the changing nature of the uk's involvement in global value chains - by dr michael gasiorek,...

of 23 /23
The Changing Nature of the UK’s Involvement in Global Value Chains prepared for the Business Statistics User Event: The Changing Nature of Trade and Investment in the UK 24 th September 2013 Dr. Michael Gasiorek CARIS, University of Sussex & InterAnalysis [email protected]

Post on 19-Oct-2014




2 download

Embed Size (px)




The Changing Nature of the UKs Involvement in Global Value Chains prepared for the Business Statistics User Event: The Changing Nature of Trade and Investment in the UK 24th September 2013

The Changing Nature of the UKs Involvement in Global Value Chainsprepared for the Business Statistics User Event:The Changing Nature of Trade and Investment in the UK24th September 2013Dr. Michael GasiorekCARIS, University of Sussex& [email protected] www.tradesift.com12What are the issues....The last 10-15 years have seen the increasing integration of firms in value chains or supply chains.Firms increasingly purchase and sell goods and services as intermediate inputs internationally. This process has become known as the fragmentation of the supply chain. Conventional wisdom suggests this has enabled a finer degree of within industry specialisation, leading to increased productivity & competitiveness.Also resulted in greater inter-dependance between countries

CARIS23What are the issues....Looking at gross exports may be misleading. Need to be able to identify the value added in those exports. To do so, need to identify the intermediates that are used by each industry and where the intermediates come from: domestic v imported input-output tables.Two recent data-sets (TiVA & WIOD) have been released which provide this information and allow these issues to be explored:Important for policy and for understanding the changes that have taken place in the UK economy

CARIS34TiVA and WIOD - overviewTiVA (trade in value added)Produced by the OECDIndicators for 18 sectors manufacturing and services57 economies (OECD + others) 1995, 2000, 2005, 2008, 2009WIOD (world Input Output Database)Produced by Provides detailed (input-output) tables for 36 sectors covers 27 EU countries + 13 other countries period 1995-2009. Includes information on the employment by skill type (high medium & low) embodied in trade and production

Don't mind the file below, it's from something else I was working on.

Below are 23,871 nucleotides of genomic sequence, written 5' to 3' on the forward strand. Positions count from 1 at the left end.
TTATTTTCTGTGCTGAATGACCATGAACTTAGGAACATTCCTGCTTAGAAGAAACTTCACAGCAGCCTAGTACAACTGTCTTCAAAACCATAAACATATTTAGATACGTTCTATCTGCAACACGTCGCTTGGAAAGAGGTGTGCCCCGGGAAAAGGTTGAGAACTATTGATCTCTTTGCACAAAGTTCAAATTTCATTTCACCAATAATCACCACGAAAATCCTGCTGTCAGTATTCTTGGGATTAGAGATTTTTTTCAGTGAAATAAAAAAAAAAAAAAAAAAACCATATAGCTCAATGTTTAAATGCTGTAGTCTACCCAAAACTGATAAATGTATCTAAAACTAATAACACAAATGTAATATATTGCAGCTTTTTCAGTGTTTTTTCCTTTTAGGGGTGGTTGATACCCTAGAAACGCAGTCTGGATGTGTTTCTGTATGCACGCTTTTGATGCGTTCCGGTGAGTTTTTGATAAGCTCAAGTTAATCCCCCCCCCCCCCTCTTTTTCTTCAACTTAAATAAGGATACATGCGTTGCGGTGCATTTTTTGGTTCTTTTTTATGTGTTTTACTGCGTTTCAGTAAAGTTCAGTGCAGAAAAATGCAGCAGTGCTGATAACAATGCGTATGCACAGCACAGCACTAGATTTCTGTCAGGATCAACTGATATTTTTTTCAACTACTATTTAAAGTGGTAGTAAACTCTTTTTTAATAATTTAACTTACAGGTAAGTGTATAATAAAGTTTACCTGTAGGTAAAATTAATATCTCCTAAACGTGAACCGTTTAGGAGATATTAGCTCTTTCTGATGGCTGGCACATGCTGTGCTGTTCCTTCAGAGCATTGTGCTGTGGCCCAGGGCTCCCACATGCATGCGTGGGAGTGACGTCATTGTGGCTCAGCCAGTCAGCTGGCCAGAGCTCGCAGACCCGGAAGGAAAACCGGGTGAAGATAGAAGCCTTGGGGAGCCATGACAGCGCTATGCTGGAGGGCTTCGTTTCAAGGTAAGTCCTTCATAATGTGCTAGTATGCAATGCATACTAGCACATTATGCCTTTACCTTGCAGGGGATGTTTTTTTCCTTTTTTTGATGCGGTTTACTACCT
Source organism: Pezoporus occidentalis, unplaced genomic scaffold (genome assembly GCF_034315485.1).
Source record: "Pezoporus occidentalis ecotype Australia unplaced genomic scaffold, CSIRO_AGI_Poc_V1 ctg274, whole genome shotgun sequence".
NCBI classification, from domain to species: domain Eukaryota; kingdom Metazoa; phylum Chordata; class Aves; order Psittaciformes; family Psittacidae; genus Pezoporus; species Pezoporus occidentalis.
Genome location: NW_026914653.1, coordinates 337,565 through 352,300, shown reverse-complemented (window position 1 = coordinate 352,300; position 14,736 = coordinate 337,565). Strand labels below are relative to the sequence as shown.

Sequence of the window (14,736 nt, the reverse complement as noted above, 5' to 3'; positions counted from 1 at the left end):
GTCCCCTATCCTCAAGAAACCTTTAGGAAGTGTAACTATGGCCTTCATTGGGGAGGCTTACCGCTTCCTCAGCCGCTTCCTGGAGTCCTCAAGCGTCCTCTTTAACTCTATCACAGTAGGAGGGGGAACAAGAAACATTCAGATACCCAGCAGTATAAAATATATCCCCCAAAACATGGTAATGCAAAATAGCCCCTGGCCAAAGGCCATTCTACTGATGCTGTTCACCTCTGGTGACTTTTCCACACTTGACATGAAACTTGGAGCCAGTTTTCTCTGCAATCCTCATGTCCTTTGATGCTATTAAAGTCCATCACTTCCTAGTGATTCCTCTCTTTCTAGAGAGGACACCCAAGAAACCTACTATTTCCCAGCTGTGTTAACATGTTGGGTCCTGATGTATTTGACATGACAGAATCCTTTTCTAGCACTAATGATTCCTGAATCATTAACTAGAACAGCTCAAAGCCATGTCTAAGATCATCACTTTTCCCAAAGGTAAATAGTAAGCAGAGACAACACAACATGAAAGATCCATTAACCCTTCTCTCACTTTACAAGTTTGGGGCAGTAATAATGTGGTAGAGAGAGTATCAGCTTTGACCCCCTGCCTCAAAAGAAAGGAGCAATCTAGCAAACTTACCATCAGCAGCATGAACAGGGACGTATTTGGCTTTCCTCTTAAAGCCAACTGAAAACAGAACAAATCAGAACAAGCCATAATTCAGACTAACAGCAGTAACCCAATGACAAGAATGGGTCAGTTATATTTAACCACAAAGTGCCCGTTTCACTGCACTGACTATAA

CARIS45Every picture tells a story. CARIS

56Domestic value added in gross exportsChart shows that for the UK, the share of domestic VA in exports has gone up (from 79% to 83%)Interestingly for the others we see the reverse trendChina: 88% 67%India:90% 78%Germany:81% 73%This would appear to suggest that the UK may be engaging less in international value chains, while competitors are engaging more.Important to understand this and to consider the extent to which this matters.

CARIS67Possible explanationsWithin industries the UK is producing more of the value chain (MVC) - supplying more intermediatesWithin industries UK is now producing a higher value part of the value chain eg. moving up the value chain (UVC)No compositional changes but within industries the price of UK intermediates relative to the price of the final goods it exports has gone up Changes in the structure of the UK economy Decline of sectors with a low domestic value chain share growth of sectors with a high domestic value chain share

CARIS78Possible explanations(1) and (2) suggest that the UK is becoming more competitive in the intermediates it supplies for use in the final goods that the UK then exports(3) suggests that the UK is becoming less competitive in the intermediates it suppliesAssessing competitiveness in the intermediates is tricky and cannot be done with TiVA data directlyTiVA gives revealed comparative advantage for 9 manufacturing sectorsThis does not identify the intermediates used in those sectors, however if the UK was more competitive in the intermediates might also expect this to be the case for the final goods too.